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Visit Soul of the Warrior!

Julia Domna,
wife of Septimus Severus

The Syrian Empress who became a Roman queen

Julia DomnaJulia Domna (170-217 AD): The daughter of Iulius Bassianus, priest of Elagabulus and Baal, Julia Domna was born in Syria in 170AD. She became the wife of a future emperor almost by accident, when a fortune teller told her that she would one day marry a king.

Rumour of this reached the widowed senator Septimus Severus and, as the Romans were deeply superstitious, he sought her for his future wife. At the age of 16, she married the future emperor in 186AD. She soon became a firm favourite with Severus, as she had everything a future emperor could want in a wife - looks, charm, wit, intelligence - and a cunning that would befit any member of the Roman political arena.

She was not just a figure beside Severus, she was also a empress who helped her husband administer the empire fro 193-211AD. When he was away on business, she virtually ran the whole show with her sister, Julia Maesa. Always ready to take in more knowledge, she became adept at passing laws, handling political intrigue, dealing with those who plotted against the throne, and also handling personal matters with ease. It has been recorded that she was cruel, manipulative, had many extra marital affairs

For some reason their marriage a childless until 188AD when their first son, M. Aurelius Antoninus (also known as Caracalla) was born. P. Septimius Geta followed in 189AD

And so this woman, sprung from the people and raised to a high station, who had lived her husband's reign in great unhappiness because of Plautianus, who had beheld her younger son slain in her own bosom and had always from first to last borne ill will toward her elder son while he lived, and finally had received such tidings of his assassination, fell from power during her lifetime and thereupon destroyed herself.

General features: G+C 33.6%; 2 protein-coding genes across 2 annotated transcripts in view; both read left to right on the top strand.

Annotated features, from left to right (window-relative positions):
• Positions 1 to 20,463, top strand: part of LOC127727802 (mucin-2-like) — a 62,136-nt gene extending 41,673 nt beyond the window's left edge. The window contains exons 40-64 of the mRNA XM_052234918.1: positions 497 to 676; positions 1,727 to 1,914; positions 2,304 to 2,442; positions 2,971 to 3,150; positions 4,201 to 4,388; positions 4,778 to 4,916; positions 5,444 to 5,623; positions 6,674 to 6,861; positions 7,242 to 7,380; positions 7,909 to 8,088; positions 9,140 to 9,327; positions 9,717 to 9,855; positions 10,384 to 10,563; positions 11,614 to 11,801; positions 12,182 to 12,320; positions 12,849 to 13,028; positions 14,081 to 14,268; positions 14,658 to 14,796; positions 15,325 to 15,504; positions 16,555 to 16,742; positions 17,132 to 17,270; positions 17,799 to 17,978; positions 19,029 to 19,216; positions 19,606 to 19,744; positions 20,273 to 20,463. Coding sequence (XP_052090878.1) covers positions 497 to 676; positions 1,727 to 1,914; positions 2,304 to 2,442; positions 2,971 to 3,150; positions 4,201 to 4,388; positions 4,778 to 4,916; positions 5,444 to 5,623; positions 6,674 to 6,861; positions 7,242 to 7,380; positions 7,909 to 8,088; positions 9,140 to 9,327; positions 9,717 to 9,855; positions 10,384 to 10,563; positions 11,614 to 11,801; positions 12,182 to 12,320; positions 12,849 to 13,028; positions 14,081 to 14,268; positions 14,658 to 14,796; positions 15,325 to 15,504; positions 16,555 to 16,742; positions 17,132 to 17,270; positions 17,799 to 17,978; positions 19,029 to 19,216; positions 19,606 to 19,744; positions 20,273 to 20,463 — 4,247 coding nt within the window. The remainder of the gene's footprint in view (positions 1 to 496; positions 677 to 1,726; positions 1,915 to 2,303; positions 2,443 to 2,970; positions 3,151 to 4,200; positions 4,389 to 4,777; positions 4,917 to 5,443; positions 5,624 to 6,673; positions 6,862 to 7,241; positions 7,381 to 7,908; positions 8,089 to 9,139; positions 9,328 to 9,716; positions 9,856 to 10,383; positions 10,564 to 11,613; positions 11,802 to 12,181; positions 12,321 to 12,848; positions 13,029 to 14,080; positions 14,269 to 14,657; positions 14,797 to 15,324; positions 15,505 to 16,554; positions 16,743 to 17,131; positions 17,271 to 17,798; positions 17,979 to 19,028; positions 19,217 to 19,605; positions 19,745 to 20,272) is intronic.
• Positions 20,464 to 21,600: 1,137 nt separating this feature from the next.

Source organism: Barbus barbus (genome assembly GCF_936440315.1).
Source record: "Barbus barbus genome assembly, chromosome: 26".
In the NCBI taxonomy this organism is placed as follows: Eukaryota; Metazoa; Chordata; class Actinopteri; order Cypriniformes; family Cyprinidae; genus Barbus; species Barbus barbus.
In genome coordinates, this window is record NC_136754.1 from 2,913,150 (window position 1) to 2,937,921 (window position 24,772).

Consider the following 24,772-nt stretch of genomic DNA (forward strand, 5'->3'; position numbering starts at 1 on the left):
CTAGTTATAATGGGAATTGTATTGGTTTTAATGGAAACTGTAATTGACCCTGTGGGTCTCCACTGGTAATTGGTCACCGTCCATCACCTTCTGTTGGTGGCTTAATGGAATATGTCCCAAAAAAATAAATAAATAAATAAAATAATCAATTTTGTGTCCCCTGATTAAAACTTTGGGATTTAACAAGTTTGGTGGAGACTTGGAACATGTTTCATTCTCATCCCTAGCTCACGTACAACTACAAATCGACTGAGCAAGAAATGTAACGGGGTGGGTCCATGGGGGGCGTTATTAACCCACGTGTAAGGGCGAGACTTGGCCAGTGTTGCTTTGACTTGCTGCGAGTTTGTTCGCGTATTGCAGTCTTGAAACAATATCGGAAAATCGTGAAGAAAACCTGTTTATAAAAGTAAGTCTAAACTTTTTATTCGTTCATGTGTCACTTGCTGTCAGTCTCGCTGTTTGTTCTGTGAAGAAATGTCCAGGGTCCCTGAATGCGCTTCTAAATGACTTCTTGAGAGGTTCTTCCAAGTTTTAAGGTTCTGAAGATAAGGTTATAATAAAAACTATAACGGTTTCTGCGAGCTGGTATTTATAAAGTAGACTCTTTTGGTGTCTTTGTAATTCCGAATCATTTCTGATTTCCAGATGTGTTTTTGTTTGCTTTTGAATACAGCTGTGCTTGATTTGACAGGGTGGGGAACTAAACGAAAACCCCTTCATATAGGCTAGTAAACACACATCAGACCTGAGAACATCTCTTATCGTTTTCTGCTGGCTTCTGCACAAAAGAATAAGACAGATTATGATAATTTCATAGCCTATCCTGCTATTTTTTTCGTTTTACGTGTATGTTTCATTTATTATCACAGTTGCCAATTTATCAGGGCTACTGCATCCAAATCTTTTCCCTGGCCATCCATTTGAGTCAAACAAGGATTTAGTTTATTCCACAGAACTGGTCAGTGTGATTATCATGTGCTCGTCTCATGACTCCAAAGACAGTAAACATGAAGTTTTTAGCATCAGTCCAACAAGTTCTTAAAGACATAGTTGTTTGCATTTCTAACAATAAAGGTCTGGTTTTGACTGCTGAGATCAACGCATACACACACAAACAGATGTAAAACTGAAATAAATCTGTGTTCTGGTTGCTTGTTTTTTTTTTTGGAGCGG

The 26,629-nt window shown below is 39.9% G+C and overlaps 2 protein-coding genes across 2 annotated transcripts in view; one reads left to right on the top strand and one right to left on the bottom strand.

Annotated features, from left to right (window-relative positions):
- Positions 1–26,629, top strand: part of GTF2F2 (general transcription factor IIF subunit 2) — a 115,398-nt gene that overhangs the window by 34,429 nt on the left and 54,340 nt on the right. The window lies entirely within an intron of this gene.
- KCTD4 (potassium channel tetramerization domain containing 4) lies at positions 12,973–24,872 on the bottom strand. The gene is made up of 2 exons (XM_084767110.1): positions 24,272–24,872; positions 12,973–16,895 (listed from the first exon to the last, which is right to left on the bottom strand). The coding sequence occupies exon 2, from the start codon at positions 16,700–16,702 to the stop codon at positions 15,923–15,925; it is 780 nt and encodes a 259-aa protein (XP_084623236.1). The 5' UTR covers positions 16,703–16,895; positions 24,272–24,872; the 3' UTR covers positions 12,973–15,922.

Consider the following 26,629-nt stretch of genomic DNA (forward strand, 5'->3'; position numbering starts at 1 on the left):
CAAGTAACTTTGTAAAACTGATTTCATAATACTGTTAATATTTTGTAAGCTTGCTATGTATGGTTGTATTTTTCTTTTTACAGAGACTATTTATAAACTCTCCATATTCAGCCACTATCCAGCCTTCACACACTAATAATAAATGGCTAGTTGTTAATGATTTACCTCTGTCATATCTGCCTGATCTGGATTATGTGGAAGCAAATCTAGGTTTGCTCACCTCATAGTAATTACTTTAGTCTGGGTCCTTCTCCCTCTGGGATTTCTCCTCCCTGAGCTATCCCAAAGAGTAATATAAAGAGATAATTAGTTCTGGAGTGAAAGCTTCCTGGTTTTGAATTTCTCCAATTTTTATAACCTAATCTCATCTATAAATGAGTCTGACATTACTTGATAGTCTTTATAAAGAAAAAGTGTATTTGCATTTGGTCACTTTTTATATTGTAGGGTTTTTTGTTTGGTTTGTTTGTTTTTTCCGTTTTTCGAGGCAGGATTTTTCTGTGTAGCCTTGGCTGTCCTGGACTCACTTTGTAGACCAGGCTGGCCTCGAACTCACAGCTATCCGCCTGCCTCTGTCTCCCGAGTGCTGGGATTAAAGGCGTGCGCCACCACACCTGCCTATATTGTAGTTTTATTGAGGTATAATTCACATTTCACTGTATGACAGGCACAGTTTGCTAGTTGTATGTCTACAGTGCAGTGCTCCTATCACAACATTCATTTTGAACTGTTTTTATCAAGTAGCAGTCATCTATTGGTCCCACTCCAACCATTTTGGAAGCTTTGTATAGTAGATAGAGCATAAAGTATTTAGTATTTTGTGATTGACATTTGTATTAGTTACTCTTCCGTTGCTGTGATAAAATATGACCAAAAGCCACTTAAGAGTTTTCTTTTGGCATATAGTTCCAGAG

Cassius Dio

After the brief civil war, Severus ascended to the throne in 193AD. In recognition of Julia Domna's years of devoted service, she was awarded the title of 'Augusta'. But not everyone was taken b the charisma of her character. The Praetorian Prefect C. Fulvius Plautianus had wide ranging powers bestowed on him by the emperor, maybe to ensure his wife would not dethrone the emperor while he was absent from Rome. In what could be seen as a political move, Plautianus had his daughter marry Caracalla, thus ensuring he would always have direct contact with the emperors wife and so work to bring about an uprising against her.

So greatly did Plautianus have the mastery in every way over the emperor, that he often treated even Julia Augusta in an outrageous manner; for he cordially detested her and was always abusing her violently to Severus. He used to conduct investigations into her conduct as well as gather evidence against her by torturing women of the nobility. For this reason she began to study philosophy and passed her days in company with sophists.
Cassius Dio

The Severus familyAs well as being a virtual co-ruler of the Roman Empire, Julia Domna also had the political intrigue and plotting within her own family to handle. It is known that her two sons were forever fighting each other in the political sense, but this escalated to a level that typified the devious nature of the Roman hierarchy.